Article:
This house seeks to reconcile the client’s American suburban aesthetic with the architect’s modernist philosophy. The client’s affinity for vintage automobiles and motorcycles dramatically influenced the design, but the house also needed to be flexible in order to accommodate an intergenerational family including two small children and their grandparents. Located on a 3,200 square metre plot of land with no trees, the primary challenge was to re-create the atmosphere of a house in the American countryside. After researching American-style houses, which include small window openings, chimneys, and steep roofs with shallow eaves, it became apparent that they were inherently incompatible with the Asian style houses the architects had grown accustomed to designing. The cottage adopted some of these formal characteristics, but abandoned others in favor of more practical climatic considerations like solar orientation and air ventilation. To reflect the character of American countryside houses, natural materials like wood and stone are used liberally for both the exterior and the interior. The cottage consists of a thin U-shaped mass that encloses a central courtyard and a swimming pool. It contains a separate ten-car garage, a grand living area displaying a collection of automobiles and motorcycles, a party room modelled after a scientist’s laboratory, and a carp pond located underneath a glazed walkway that connects the living area with the dining room and pantry. Every room on the ground floor connects to the others visually, but their privacy is maintained by careful partitioning. On the second floor, the master bedroom cantilevers over the swimming pool, and its expansive windows provide a beautiful and serene view of the newly-planted trees outside. These trees also protect the room from the sun’s heat during the day. Additionally, this floor contains a private family area meant to nurture the young boys’ relationships with their parents and grandparents. This space is also designed to provide the owner a view of his car collection from above, like having a private showroom in the house. Other spaces are similarly designed to showcase varying collections such as vintage cameras, typewriters, and books. The house exemplifies a timeless, rustic quality and thoughtfully negotiates the relationships between the family members, the owner’s collections, and the surrounding site. It is truly a Cottage Reinvention.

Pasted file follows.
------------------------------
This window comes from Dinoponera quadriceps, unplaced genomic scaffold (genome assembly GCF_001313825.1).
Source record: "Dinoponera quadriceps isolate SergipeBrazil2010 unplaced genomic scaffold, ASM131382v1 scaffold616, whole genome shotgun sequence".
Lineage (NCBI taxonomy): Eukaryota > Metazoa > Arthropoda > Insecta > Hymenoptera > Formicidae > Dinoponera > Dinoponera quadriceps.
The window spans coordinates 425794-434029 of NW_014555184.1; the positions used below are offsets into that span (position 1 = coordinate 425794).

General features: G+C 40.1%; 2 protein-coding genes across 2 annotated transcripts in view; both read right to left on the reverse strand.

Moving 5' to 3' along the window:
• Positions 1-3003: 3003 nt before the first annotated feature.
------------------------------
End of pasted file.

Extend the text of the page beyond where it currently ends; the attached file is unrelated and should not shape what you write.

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A large lawn surrounded by trees provides shade in the tropical climate.